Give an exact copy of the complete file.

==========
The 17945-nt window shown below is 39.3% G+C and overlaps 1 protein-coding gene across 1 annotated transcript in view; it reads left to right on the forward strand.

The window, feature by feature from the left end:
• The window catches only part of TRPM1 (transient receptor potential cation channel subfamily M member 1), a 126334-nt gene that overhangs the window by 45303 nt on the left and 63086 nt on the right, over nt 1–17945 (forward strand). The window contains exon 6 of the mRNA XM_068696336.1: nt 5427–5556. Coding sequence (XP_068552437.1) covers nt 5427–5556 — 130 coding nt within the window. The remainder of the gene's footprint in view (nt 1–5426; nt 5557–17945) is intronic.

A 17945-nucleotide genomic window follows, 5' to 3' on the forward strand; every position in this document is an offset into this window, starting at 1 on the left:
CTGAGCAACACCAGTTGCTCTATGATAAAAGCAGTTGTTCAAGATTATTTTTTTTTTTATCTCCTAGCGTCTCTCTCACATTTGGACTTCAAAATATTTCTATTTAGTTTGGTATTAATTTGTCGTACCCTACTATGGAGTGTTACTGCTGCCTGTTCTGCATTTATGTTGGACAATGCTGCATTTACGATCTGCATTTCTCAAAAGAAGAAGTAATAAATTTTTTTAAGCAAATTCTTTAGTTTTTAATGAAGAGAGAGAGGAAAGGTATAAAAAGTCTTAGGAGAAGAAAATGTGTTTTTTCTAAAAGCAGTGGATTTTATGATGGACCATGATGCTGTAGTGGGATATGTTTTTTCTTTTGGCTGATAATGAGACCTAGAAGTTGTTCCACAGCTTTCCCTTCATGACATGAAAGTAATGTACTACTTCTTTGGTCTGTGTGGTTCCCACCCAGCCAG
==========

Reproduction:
The 17945-nt window shown below is 39.3% G+C and overlaps 1 protein-coding gene across 1 annotated transcript in view; it reads left to right on the forward strand.

The window, feature by feature from the left end:
• The window catches only part of TRPM1 (transient receptor potential cation channel subfamily M member 1), a 126334-nt gene that overhangs the window by 45303 nt on the left and 63086 nt on the right, over nt 1–17945 (forward strand). The window contains exon 6 of the mRNA XM_068696336.1: nt 5427–5556. Coding sequence (XP_068552437.1) covers nt 5427–5556 — 130 coding nt within the window. The remainder of the gene's footprint in view (nt 1–5426; nt 5557–17945) is intronic.

A 17945-nucleotide genomic window follows, 5' to 3' on the forward strand; every position in this document is an offset into this window, starting at 1 on the left:
CTGAGCAACACCAGTTGCTCTATGATAAAAGCAGTTGTTCAAGATTATTTTTTTTTTTATCTCCTAGCGTCTCTCTCACATTTGGACTTCAAAATATTTCTATTTAGTTTGGTATTAATTTGTCGTACCCTACTATGGAGTGTTACTGCTGCCTGTTCTGCATTTATGTTGGACAATGCTGCATTTACGATCTGCATTTCTCAAAAGAAGAAGTAATAAATTTTTTTAAGCAAATTCTTTAGTTTTTAATGAAGAGAGAGAGGAAAGGTATAAAAAGTCTTAGGAGAAGAAAATGTGTTTTTTCTAAAAGCAGTGGATTTTATGATGGACCATGATGCTGTAGTGGGATATGTTTTTTCTTTTGGCTGATAATGAGACCTAGAAGTTGTTCCACAGCTTTCCCTTCATGACATGAAAGTAATGTACTACTTCTTTGGTCTGTGTGGTTCCCACCCAGCCAG